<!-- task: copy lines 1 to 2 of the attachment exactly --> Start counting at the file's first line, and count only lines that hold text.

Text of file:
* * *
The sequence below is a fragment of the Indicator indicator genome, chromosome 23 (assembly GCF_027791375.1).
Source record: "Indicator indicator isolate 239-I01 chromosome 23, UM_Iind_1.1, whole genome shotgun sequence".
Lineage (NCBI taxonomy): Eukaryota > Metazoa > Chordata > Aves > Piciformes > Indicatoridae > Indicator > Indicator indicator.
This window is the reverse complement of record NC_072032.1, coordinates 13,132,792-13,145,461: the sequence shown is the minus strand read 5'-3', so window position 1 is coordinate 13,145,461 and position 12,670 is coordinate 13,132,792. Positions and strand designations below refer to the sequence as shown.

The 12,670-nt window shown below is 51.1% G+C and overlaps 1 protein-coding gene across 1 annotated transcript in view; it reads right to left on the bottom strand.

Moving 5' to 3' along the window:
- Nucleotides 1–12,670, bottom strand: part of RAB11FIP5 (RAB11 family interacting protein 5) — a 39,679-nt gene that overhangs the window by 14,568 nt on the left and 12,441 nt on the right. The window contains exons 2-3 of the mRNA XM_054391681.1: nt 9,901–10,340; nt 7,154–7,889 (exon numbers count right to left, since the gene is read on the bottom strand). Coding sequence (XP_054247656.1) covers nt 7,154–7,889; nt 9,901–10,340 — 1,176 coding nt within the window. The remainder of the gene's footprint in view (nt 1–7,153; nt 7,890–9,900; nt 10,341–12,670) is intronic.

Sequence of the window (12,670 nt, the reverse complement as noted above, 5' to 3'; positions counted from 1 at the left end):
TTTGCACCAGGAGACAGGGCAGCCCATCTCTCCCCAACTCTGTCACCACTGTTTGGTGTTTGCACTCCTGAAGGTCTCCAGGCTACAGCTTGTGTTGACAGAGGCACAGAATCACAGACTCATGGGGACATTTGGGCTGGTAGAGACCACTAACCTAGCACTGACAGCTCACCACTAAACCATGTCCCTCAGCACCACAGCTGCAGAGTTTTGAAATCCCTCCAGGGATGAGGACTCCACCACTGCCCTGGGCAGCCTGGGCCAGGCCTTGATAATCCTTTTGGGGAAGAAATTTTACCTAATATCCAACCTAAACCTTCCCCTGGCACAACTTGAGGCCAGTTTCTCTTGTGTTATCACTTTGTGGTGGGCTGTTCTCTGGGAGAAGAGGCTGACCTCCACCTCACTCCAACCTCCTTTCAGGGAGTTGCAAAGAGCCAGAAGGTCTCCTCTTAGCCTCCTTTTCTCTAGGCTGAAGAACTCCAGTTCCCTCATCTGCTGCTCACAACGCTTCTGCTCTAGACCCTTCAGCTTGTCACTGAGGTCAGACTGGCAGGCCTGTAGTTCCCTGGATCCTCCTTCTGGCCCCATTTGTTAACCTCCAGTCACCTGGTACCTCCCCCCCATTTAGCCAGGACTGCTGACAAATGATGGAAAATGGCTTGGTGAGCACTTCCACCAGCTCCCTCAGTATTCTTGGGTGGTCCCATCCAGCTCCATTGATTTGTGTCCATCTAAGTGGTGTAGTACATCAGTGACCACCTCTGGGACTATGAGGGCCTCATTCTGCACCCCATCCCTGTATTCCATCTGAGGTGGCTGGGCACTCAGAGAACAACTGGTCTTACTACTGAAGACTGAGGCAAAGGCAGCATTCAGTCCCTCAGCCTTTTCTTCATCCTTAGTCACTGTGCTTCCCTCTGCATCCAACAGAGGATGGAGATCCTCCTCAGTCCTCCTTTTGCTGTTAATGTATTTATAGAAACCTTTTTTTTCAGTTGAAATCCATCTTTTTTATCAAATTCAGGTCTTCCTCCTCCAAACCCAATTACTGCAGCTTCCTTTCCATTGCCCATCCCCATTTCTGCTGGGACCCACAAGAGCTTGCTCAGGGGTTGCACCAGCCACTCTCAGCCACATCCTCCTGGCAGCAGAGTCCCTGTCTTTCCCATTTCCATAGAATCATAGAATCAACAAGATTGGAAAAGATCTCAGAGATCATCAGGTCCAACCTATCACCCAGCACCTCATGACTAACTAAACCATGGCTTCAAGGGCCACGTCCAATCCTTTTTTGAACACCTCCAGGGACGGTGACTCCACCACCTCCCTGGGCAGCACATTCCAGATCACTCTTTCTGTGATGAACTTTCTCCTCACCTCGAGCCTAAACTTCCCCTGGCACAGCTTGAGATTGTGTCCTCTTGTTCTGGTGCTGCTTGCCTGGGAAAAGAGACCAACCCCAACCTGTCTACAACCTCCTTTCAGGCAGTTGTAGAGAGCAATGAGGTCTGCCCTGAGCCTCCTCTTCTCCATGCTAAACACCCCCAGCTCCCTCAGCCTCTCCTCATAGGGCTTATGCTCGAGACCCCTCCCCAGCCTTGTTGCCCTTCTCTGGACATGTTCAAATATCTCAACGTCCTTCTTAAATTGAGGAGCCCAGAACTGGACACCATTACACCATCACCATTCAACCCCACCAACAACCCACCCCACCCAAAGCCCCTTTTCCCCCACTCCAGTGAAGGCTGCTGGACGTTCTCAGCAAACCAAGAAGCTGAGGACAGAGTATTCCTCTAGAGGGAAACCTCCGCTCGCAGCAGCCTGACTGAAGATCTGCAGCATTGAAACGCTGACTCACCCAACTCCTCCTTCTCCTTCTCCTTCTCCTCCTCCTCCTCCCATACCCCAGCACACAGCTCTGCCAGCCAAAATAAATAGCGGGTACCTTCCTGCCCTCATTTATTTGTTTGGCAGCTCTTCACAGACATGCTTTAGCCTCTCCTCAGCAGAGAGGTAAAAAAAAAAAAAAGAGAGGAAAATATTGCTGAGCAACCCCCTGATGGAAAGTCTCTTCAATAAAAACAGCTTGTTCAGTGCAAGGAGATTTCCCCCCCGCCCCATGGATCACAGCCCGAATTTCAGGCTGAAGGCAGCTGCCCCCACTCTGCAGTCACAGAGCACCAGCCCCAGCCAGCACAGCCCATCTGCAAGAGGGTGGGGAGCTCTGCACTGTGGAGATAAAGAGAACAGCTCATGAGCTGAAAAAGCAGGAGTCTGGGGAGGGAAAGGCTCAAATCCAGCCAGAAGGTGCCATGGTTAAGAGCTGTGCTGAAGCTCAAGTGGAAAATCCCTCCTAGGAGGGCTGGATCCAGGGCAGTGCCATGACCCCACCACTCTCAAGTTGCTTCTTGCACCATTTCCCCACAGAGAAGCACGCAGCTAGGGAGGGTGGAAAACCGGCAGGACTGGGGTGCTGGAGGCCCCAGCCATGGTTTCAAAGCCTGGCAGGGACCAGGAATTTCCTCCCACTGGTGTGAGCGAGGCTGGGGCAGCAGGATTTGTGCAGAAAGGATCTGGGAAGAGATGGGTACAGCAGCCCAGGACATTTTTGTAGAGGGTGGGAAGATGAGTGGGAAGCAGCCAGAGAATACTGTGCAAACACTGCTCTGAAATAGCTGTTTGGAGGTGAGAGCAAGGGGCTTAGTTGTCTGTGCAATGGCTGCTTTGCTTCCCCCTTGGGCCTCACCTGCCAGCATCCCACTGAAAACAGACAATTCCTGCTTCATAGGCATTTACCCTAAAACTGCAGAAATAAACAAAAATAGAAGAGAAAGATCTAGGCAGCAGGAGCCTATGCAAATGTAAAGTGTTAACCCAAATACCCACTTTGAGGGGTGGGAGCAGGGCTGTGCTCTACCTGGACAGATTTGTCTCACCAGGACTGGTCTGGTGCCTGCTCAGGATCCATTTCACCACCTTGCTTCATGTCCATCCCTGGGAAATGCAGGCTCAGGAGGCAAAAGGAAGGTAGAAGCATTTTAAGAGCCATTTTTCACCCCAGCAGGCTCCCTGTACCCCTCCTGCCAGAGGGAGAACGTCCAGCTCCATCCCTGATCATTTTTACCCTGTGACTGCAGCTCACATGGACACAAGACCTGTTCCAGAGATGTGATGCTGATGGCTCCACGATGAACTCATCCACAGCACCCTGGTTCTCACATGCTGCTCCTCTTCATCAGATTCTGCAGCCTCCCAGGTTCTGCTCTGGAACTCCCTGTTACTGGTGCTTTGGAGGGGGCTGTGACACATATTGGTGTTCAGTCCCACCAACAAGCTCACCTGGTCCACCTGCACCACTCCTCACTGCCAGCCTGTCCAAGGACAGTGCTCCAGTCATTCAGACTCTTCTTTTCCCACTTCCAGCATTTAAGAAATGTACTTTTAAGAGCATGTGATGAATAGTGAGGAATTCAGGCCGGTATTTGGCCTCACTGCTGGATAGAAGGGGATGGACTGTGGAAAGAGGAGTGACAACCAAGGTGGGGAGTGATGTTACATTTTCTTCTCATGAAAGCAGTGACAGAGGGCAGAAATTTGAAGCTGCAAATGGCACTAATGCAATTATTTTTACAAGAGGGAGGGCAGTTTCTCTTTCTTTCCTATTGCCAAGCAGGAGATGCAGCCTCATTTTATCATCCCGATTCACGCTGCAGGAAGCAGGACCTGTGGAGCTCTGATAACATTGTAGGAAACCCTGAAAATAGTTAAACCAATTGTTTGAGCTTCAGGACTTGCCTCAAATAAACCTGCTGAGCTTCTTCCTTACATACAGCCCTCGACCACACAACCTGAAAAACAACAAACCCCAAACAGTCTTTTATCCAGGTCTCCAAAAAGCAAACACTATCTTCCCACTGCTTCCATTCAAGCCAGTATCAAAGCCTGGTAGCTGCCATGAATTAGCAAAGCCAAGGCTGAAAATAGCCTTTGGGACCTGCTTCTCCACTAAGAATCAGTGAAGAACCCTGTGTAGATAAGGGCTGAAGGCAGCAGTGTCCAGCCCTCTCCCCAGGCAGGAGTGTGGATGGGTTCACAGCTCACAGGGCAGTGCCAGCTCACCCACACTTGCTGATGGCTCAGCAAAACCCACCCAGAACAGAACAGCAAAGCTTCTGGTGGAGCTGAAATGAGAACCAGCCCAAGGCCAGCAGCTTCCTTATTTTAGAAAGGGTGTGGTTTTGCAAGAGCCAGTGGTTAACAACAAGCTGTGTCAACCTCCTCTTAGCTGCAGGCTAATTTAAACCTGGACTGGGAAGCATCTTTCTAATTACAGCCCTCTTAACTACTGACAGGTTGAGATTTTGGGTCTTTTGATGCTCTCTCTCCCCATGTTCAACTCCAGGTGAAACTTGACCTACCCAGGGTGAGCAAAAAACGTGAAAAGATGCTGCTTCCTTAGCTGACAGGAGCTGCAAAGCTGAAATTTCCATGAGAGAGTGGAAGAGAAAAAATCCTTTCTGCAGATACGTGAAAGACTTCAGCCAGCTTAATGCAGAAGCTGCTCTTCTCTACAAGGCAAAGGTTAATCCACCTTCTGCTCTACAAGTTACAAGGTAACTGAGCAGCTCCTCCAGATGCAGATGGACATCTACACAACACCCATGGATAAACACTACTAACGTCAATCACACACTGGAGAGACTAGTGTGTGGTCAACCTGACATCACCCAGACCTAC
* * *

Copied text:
The sequence below is a fragment of the Indicator indicator genome, chromosome 23 (assembly GCF_027791375.1).
Source record: "Indicator indicator isolate 239-I01 chromosome 23, UM_Iind_1.1, whole genome shotgun sequence".